I should have known better. I recently shared what I thought was an entirely positive image in support of full term breastfeeding that was created by Health Canada.
But by posting a simple infographic created by our very own government that supported full-term nursing, I broke the cardinal rule of a social media Facebook group: never post anything that is even remotely related to (a) vaccination, or (b) breastfeeding.
Words like “creepy”, “gross” and “extreme” left me blindsided and dumbfounded as to why an image of a practice recommended by the World Health Organization, would cause such a visceral reaction for some. You would think I had posted a picture of my husband’s bowel movements.
So I took it down after 13 minutes. 13 minutes was all it took for the discussion to go from supportive to mudslinging. And since then I have thought long and hard about why language that may seem petty and harmless continues to bother me so much.
Words like these are not trying to share information, inform, support, educate or assist. They do little to validate the role of mothers and only reinforce the stereotype that women are petty, shallow and dramatic. They hurt. They shame. They belittle. They are the seeds of bullying, the words that start to be used so casually at the playground and then grow into intolerance.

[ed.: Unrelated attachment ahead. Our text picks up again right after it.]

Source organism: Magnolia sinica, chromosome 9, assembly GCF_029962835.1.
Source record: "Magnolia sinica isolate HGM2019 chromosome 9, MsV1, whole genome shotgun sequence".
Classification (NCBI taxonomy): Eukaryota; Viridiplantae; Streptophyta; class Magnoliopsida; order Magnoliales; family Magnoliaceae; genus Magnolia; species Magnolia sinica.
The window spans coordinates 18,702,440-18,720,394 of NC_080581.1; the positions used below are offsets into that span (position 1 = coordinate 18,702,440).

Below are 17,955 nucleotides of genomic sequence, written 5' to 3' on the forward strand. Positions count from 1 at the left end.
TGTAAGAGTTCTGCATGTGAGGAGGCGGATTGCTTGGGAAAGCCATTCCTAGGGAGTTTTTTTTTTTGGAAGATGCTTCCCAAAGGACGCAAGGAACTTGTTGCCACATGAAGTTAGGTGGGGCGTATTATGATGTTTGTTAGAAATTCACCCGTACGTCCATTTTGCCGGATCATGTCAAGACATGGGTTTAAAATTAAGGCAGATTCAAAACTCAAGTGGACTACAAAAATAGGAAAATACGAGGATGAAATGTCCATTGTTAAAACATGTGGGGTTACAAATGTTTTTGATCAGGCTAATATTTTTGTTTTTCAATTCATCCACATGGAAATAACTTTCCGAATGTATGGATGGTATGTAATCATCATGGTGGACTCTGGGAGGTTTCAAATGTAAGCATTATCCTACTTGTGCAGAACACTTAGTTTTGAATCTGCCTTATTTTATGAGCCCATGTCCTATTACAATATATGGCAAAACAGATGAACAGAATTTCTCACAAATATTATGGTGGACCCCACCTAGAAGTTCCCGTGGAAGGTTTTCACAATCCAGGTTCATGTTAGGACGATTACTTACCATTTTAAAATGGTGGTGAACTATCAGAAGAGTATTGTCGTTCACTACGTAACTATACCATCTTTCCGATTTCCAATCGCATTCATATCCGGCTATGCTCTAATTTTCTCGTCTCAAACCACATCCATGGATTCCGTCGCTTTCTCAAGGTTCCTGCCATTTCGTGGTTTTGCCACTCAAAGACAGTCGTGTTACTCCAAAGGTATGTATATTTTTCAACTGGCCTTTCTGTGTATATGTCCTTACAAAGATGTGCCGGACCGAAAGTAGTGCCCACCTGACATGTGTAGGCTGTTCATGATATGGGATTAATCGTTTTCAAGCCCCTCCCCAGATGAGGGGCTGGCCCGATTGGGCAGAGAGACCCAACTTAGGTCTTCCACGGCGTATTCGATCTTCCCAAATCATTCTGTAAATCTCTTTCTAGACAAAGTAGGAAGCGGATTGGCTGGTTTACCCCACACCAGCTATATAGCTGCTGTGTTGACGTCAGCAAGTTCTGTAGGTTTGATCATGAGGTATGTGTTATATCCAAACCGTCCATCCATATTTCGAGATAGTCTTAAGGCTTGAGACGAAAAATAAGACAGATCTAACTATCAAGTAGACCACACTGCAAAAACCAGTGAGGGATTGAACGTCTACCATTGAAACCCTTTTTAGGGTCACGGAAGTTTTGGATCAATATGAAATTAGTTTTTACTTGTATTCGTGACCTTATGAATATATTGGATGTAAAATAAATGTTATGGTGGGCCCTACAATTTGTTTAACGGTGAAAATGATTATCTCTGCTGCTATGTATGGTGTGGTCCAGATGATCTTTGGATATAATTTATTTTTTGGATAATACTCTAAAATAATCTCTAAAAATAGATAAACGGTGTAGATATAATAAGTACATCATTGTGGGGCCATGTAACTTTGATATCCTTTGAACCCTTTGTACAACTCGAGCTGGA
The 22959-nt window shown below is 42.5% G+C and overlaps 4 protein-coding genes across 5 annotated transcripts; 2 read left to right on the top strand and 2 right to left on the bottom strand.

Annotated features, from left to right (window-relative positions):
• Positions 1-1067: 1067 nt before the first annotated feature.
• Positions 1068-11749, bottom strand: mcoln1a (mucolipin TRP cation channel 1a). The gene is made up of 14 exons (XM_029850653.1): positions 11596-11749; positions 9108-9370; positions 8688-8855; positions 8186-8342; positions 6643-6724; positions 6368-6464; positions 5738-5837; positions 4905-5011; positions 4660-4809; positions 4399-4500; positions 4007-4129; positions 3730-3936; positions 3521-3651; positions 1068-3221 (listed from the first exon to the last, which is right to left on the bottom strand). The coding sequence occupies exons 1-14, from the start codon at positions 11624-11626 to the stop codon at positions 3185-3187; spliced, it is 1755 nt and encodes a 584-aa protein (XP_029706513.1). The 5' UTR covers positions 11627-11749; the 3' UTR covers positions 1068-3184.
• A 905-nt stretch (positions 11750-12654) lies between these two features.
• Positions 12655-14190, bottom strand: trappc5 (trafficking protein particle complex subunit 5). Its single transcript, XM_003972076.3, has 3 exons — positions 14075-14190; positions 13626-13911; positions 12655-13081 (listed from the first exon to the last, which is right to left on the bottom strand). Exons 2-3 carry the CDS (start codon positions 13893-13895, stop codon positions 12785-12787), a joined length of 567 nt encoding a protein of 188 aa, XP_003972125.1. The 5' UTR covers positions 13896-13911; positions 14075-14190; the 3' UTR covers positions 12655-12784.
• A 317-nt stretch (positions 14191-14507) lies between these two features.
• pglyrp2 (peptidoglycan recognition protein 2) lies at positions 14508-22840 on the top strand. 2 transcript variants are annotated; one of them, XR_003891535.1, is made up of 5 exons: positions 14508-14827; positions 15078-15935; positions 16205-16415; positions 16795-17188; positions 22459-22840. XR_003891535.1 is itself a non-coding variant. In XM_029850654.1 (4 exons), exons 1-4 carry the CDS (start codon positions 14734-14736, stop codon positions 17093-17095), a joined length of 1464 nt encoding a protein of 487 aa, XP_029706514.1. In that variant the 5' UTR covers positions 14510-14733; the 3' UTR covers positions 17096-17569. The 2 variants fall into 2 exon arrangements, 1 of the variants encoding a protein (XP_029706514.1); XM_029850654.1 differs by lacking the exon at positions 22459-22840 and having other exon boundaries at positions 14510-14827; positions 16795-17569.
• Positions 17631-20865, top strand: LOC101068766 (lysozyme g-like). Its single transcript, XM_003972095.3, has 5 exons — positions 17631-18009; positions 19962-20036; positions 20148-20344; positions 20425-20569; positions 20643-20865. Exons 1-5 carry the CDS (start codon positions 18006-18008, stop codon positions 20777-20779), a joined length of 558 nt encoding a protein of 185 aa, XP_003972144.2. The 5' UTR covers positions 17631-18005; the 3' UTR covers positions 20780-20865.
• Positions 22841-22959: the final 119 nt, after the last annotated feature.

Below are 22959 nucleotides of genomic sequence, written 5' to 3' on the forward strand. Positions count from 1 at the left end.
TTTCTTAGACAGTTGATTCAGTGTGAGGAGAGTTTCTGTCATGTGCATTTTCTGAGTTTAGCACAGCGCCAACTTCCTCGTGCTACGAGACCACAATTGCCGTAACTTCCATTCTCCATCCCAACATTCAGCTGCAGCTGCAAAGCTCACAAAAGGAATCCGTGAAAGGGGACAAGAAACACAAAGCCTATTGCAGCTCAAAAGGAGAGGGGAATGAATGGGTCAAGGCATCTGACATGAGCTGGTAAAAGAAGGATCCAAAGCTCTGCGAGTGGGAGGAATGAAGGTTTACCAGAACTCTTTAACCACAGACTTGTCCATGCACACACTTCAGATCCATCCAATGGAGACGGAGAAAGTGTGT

There was a subsequent discussion around the necessity of “mommy wars” as a means by which women gain valuable information on various parenting practices, and that perhaps some parents may make more informed decisions by being exposed to these debates.
I call bullshit. (can I say that in print?)
It all comes down to intent. The intent of the majority of these ill-intentioned comments is rarely to provide a fact-based alternative or to share information that others may find of use. And as a parent, I rarely hit up the social media circuit when looking for an unbiased analysis of various parenting practices.
Are these forums a great tool for sharing stories, anecdotes and supporting one another through challenges? Yes. Are they my go-to source of unbiased information? I think not.
I am not advocating for unconditional support for all mothering decisions while we sing kumbaya around a campfire. That is hardly a constructive, realistic or honest way to live. But perhaps a little more compassion is warranted. By being a little more intentional with selecting our words, especially those that are made behind a computer screen that are easily misinterpreted, perhaps our comments can both support and inform.
Lani is the creator of http://squamishbaby.com a community resource website and blog about parenting. She can also be found on Twitter @SquamishBaby.